Hidden Gems of SLU: Cupples House

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Hidden Gems of SLU: Cupples House

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The not-so-hidden mansion retains an aura of mystery

Nestled in the heart of SLU’s campus is a dark, sandstone, turreted house built in Richardsonian Romanesque style. The house was never intended to fall into SLU’s hands, though. In his will, Samuel Cupples stipulated that the house couldn’t be sold until eight years after his death and that it could never be used by Saint Louis University because he, allegedly, despised the Jesuits—not because of their beliefs, but because Dubourg Hall ultimately obstructed his view of the city. The site where Cupples’ house was built is the highest point in the city, said Fr. Terrence Dempsey, a professor of Fine & Performing Arts and curator of the MOCRA. Cupples enjoyed a sprawling view of St. Louis before the hall was completed.

“The house remained in the family’s hands until 1919, when it was sold to the American Railroad Telegraphers’ Union. It remained in their hands until 1946, when it was sold to Saint Louis University for $50,000,” states the SLU website dedicated to the house’s namesake.

That number pales in comparison to the original price tag at completion, a steep $500,000, which would be equivalent to over $10 million in today’s standards.

The house served as SLU’s student union building until 1970. Throughout its life, the house has been a site of peace and unrest, revolution and restoration. During the Vietnam War, according to Fr. Dempsey, a peace sign was painted on one of the front columns. When maintenance removed the anti-war marking, they discovered the light sandstone color of the original façade, which has been completely covered by the soot of the city. That is where the inspiration for restoration began. Fr. Dempsey, who was a student at the time, recounts that once the ROTC started to occupy the building during wartime, the house was threatened with fire by anti-war protestors—a fate that became a reality for many other buildings across the country during the unruly time. In 1973, the threat of demolition became all too real. This time, the destruction was backed by the administration due to the building falling into disrepair. The house was scheduled for demolition until Fr. Maurice McNamee argued for the opportunity to restore and preserve the historic house.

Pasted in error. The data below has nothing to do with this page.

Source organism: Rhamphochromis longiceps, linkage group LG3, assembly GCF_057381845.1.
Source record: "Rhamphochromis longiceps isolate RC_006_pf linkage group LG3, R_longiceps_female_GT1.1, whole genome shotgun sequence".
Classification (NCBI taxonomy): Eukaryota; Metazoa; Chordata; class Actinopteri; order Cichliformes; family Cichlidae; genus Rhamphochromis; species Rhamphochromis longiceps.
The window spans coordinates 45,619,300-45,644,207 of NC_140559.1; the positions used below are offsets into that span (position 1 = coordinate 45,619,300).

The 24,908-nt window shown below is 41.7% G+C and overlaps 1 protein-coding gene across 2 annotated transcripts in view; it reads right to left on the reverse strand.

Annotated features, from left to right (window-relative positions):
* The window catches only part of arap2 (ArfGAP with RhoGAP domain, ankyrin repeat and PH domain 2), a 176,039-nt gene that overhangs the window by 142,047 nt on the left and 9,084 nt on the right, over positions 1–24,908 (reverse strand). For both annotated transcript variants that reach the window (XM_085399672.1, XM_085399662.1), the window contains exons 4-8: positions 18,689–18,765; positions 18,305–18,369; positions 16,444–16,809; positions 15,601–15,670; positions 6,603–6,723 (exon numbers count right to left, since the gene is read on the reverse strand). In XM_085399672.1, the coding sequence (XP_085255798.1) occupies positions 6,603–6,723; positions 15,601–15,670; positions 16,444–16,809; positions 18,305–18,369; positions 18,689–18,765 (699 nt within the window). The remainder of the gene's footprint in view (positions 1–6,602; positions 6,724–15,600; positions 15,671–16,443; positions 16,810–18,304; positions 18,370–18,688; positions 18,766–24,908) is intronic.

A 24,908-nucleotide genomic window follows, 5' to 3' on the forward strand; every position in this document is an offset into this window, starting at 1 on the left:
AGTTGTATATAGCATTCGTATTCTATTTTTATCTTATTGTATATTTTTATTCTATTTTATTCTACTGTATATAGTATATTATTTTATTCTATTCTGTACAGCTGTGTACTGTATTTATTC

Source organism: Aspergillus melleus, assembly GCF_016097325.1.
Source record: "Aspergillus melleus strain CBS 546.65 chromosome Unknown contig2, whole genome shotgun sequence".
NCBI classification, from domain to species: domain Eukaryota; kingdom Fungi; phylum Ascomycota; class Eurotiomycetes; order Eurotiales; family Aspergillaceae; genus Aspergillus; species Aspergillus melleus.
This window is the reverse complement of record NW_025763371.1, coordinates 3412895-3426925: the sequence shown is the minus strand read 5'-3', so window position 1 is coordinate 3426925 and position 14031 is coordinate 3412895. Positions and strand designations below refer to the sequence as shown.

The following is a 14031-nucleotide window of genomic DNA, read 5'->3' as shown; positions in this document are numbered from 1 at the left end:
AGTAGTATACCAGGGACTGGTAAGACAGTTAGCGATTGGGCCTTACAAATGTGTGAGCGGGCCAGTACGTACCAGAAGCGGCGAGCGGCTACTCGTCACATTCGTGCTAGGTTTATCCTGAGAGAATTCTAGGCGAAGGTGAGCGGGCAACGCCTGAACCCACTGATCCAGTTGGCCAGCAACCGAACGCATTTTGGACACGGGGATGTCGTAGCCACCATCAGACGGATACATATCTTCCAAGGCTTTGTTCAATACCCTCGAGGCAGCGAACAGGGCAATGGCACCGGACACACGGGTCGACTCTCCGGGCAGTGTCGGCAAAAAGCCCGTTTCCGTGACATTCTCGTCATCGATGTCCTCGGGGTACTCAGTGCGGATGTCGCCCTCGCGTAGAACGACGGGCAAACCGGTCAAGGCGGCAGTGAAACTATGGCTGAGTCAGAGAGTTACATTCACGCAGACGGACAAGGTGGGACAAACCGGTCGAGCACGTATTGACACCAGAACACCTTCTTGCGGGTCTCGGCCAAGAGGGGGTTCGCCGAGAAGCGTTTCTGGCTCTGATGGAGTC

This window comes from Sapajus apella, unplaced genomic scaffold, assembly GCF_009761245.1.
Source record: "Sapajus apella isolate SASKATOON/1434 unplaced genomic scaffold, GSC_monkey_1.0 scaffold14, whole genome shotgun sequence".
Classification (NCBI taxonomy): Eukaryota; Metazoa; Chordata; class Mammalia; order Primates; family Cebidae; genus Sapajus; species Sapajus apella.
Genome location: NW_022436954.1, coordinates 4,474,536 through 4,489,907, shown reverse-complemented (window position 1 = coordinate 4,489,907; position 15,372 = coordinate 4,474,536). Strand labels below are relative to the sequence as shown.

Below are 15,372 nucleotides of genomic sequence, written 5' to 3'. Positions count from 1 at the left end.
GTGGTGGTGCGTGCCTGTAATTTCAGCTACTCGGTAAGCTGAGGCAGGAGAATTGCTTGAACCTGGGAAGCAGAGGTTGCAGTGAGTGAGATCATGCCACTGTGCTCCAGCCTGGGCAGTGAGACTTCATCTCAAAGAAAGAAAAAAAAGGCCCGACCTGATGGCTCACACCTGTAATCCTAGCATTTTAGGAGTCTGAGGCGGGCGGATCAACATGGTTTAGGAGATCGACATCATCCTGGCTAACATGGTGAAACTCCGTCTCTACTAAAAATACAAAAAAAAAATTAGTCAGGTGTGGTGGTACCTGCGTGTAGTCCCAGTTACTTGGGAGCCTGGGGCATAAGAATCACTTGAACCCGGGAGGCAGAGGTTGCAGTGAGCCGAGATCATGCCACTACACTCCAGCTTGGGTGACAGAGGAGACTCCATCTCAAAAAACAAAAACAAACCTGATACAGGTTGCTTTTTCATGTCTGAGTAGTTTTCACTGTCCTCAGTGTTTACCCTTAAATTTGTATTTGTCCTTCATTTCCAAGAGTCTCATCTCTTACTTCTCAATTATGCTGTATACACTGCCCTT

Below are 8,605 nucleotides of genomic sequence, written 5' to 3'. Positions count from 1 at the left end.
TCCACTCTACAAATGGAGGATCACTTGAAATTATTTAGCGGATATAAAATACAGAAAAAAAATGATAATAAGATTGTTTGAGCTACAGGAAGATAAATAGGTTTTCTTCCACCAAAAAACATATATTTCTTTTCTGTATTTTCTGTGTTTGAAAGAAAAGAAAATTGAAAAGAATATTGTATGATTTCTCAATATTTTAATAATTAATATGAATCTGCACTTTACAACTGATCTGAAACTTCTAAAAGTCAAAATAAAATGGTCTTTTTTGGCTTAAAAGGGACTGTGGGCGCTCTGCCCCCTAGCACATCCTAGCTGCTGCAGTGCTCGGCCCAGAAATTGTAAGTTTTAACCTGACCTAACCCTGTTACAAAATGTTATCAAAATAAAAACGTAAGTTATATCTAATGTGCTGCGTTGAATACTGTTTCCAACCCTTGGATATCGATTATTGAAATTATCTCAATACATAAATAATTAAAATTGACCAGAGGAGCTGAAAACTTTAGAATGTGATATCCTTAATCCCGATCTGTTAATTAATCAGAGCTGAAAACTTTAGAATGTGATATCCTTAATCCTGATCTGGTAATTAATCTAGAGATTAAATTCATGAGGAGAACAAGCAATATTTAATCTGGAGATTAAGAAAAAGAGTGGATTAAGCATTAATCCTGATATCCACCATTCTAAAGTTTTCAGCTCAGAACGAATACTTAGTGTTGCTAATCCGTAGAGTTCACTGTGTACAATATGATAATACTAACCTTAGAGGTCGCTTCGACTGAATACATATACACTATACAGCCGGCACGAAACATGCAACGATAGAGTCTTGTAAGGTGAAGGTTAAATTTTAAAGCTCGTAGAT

“When he wasn’t acting as chair of the [Art History Department], he was over here painting every room and I saw him coming out of the basement where the student union food court was and he had soot going up his nostrils like a coal miner because it was so sooty down there and he was not afraid to work hard. He didn’t say let somebody else do it—he did it,” said Fr. Dempsey on the subject.

McNamee spent a year of his own time restoring the Cupples’ House to its former glory in order to save it from demolition and offer the students at SLU a proper space for activities and art.  The house was reopened to the public in 1975 thanks to the Father’s efforts. Fr. McNamee later started the Samuel Cupples House Foundation in order to insure the building’s maintenance and upkeep in the coming years.  In 1976, the house was put on the National Register of Historical Places.

Currently, the Samuel Cupples House brochure advertises multiple art collections, including the McNamee Gallery, which exhibits the art created by students and faculty in the food court-turned-exhibition space basement. A collection of SLU’s art predating 1919 can also be found inside the house, hung intermittently in the grand halls and rooms of the home, along with the Eleanor Turshin Glass Collection, which contains colorful glass works in art nouveau style that had been collected by Turshin. The house itself could even be considered a work of art, considering its status as a Richardsonian Romanesque piece, a rare architectural style of revivalist nature that was established by Henry Hobson Richardson and continued by Thomas Annan. It stands as a testament to Victorian values and Gothic character, giving SLU students a unique perspective on the life and times of Cupples’ era. It has 42 rooms and a conservatory that was added in 1904. Due to his strict Methodist beliefs and disapproval of dancing, Cupples didn’t allow the addition of a ballroom contrary to common practices at the time, though it is reported by close family friends that grand parties were held to commemorate New Year’s Eve after his death.

Upon entering the Samuel Cupples House, one is overwhelmed by décor and style that harkens back to the time of Cupples and his family. The historical significance of the house alone solidifies its spot as one of SLU’s hidden gems, and the inside of the house is equally enlightening and educational.